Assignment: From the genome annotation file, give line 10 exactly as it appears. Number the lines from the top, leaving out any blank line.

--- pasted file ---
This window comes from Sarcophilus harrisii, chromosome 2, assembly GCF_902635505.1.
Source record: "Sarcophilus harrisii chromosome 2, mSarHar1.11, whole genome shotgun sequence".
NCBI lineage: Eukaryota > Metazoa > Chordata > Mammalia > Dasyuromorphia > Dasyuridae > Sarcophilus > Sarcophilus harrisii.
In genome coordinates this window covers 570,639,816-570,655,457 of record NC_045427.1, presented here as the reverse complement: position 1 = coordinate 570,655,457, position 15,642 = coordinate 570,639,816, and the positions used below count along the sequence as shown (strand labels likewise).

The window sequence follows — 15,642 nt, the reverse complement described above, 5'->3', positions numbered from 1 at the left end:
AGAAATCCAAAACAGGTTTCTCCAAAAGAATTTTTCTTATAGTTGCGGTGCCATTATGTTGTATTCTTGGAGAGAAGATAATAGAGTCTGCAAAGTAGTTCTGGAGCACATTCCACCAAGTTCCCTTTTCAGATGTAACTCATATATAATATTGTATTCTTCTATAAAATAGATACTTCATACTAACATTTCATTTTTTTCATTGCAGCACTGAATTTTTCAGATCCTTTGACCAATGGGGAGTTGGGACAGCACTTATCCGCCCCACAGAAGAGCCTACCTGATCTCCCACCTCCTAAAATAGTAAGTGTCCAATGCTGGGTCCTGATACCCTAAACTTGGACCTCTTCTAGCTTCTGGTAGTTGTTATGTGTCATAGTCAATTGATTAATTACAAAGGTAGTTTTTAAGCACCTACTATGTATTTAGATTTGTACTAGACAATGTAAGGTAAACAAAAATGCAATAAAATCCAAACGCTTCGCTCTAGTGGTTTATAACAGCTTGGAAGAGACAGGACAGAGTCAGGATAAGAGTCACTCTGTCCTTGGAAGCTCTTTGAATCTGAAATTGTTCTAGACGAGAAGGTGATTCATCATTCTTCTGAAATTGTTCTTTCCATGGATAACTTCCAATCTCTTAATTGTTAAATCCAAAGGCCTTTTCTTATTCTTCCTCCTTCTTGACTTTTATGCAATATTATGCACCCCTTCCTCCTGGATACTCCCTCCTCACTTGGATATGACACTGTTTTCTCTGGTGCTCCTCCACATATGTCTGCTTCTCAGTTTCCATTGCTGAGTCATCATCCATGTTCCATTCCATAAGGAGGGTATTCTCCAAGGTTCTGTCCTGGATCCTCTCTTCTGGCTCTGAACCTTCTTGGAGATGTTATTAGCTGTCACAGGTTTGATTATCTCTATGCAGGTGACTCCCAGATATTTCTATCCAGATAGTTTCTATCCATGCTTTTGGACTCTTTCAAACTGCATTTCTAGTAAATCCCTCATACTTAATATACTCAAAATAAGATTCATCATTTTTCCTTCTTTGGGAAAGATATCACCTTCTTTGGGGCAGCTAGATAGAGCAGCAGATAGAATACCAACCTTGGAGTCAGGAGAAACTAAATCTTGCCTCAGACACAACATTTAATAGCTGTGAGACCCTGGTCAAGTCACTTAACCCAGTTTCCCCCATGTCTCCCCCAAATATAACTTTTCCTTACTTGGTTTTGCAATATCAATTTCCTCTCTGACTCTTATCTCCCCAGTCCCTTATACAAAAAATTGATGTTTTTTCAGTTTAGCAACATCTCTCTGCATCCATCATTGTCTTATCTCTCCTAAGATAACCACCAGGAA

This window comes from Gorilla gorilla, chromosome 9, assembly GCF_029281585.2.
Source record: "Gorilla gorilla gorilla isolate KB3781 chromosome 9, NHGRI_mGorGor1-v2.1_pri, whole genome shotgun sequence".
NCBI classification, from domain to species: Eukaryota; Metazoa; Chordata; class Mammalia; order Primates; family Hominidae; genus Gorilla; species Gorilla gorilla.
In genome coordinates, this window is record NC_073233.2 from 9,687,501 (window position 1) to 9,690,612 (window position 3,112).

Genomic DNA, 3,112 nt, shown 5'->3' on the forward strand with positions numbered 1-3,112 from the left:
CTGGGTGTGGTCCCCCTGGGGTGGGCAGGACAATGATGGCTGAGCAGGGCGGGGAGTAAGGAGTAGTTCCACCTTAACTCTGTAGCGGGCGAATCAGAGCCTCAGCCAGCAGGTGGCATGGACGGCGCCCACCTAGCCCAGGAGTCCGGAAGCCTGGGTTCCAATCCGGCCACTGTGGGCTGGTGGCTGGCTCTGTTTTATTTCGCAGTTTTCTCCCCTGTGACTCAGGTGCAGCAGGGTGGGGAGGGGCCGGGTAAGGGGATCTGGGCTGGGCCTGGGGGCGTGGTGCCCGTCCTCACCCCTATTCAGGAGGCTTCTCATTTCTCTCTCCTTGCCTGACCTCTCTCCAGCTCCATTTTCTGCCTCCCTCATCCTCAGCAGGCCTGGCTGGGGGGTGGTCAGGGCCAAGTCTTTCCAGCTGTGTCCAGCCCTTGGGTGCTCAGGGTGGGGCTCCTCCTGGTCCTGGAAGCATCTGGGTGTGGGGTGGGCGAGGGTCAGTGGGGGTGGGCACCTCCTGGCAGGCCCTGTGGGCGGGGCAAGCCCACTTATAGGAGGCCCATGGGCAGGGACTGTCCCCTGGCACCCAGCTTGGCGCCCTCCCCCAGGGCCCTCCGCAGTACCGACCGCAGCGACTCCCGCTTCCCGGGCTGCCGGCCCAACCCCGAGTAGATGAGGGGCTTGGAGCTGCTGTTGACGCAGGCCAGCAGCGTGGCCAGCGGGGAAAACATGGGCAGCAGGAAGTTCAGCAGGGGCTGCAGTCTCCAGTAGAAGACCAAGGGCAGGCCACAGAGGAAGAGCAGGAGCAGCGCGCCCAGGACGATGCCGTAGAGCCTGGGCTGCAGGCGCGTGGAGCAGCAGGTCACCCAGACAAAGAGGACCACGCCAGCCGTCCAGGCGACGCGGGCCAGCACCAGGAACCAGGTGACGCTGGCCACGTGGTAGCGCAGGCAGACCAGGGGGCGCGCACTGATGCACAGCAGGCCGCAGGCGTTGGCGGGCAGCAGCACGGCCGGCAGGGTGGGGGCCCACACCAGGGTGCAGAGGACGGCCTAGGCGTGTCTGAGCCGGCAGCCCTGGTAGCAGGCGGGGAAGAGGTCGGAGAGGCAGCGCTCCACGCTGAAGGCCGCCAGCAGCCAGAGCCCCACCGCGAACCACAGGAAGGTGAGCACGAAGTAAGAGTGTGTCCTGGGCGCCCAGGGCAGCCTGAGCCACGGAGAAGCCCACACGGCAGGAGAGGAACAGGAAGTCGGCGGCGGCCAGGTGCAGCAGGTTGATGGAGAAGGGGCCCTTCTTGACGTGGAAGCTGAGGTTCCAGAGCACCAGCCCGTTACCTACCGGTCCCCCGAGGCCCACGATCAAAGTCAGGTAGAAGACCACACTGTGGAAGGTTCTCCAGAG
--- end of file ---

In genome coordinates, this window is record NC_073233.2 from 9,687,501 (window position 1) to 9,690,612 (window position 3,112).